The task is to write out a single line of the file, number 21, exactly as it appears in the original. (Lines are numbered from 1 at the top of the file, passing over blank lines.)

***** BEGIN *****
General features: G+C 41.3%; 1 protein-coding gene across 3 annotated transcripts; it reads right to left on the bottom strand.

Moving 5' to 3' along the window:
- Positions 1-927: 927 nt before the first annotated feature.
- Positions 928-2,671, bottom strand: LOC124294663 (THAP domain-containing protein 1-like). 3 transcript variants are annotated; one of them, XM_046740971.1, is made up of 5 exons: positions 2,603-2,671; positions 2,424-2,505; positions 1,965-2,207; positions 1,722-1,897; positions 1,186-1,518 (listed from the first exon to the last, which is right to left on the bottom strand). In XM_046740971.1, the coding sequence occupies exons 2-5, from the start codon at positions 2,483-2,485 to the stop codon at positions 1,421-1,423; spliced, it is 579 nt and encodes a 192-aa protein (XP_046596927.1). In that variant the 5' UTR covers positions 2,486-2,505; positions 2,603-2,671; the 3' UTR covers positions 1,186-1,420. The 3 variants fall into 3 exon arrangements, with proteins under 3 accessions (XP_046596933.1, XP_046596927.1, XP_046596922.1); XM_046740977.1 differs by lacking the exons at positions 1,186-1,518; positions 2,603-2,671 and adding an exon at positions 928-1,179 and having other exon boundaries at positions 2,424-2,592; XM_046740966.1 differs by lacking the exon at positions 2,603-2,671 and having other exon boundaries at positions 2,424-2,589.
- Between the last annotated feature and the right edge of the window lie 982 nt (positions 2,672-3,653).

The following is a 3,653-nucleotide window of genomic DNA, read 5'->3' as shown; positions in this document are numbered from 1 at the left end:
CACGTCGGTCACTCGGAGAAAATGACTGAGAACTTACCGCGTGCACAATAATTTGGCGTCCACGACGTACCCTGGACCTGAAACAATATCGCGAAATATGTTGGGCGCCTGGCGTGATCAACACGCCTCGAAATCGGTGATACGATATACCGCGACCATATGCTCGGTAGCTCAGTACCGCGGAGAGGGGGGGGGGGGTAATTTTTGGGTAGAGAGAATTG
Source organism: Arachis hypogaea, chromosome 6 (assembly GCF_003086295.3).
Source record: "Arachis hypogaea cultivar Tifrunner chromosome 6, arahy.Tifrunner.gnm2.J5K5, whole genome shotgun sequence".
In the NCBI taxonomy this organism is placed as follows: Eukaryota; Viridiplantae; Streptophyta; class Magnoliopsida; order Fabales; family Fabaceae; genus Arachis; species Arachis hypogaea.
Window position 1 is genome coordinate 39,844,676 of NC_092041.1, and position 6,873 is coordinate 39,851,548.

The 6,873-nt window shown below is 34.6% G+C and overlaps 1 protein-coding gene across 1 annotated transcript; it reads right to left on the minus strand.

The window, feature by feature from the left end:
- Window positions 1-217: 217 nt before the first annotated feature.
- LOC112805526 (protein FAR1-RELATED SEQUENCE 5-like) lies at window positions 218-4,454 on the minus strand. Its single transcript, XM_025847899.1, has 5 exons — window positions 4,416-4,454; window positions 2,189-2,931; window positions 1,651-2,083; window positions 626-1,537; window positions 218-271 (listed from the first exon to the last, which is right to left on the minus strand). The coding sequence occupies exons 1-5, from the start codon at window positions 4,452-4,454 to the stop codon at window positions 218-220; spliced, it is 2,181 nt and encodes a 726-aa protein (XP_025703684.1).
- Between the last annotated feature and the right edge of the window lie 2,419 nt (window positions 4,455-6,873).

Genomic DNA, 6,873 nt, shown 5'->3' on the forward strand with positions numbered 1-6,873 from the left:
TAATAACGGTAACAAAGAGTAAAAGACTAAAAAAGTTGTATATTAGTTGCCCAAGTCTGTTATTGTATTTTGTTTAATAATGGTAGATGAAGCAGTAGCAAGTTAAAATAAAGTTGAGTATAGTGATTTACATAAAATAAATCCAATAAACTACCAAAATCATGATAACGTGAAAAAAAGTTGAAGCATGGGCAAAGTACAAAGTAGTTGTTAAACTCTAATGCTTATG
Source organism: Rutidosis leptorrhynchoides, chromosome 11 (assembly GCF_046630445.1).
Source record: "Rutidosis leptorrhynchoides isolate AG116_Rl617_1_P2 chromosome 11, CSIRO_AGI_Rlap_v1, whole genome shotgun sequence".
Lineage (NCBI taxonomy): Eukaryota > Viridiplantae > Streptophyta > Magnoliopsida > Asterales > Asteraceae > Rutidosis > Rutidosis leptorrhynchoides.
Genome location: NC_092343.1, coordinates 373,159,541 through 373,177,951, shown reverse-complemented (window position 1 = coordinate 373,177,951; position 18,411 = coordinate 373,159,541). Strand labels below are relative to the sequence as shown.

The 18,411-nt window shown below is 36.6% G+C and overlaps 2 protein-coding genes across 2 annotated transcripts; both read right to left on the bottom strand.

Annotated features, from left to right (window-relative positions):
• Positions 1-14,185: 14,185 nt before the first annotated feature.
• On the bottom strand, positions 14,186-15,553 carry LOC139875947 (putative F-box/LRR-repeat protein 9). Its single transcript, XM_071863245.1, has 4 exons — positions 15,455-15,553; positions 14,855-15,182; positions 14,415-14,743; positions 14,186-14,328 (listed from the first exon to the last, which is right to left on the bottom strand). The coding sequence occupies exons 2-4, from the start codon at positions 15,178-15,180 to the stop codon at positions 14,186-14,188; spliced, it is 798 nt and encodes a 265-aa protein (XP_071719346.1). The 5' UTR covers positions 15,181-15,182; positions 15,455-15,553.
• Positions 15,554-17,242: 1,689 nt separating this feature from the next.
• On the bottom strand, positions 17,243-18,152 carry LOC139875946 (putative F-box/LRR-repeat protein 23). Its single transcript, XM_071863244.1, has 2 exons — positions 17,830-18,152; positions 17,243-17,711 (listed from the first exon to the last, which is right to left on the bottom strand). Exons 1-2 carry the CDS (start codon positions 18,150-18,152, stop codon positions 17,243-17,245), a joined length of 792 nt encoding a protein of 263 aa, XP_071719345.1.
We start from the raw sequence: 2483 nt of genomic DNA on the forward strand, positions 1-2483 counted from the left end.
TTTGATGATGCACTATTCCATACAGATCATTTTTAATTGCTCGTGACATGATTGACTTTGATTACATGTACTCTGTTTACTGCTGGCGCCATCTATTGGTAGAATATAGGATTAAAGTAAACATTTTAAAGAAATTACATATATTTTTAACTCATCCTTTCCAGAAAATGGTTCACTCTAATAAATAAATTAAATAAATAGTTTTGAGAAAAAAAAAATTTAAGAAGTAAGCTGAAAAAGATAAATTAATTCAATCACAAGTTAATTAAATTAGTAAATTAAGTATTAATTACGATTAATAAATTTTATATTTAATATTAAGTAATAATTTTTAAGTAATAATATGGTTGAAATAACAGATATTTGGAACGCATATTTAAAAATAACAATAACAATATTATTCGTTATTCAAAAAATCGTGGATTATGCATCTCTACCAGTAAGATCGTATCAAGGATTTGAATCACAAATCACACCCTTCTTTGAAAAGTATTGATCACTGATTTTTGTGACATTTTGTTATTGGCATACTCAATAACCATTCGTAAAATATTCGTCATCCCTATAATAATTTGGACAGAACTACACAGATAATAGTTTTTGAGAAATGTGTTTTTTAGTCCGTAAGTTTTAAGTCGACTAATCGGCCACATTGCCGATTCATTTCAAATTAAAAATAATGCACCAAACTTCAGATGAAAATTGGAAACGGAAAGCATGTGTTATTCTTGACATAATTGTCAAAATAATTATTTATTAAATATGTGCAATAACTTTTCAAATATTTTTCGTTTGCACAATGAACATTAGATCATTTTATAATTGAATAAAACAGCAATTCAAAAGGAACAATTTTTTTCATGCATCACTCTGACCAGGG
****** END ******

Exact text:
Lineage (NCBI taxonomy): Eukaryota > Viridiplantae > Streptophyta > Magnoliopsida > Asterales > Asteraceae > Rutidosis > Rutidosis leptorrhynchoides.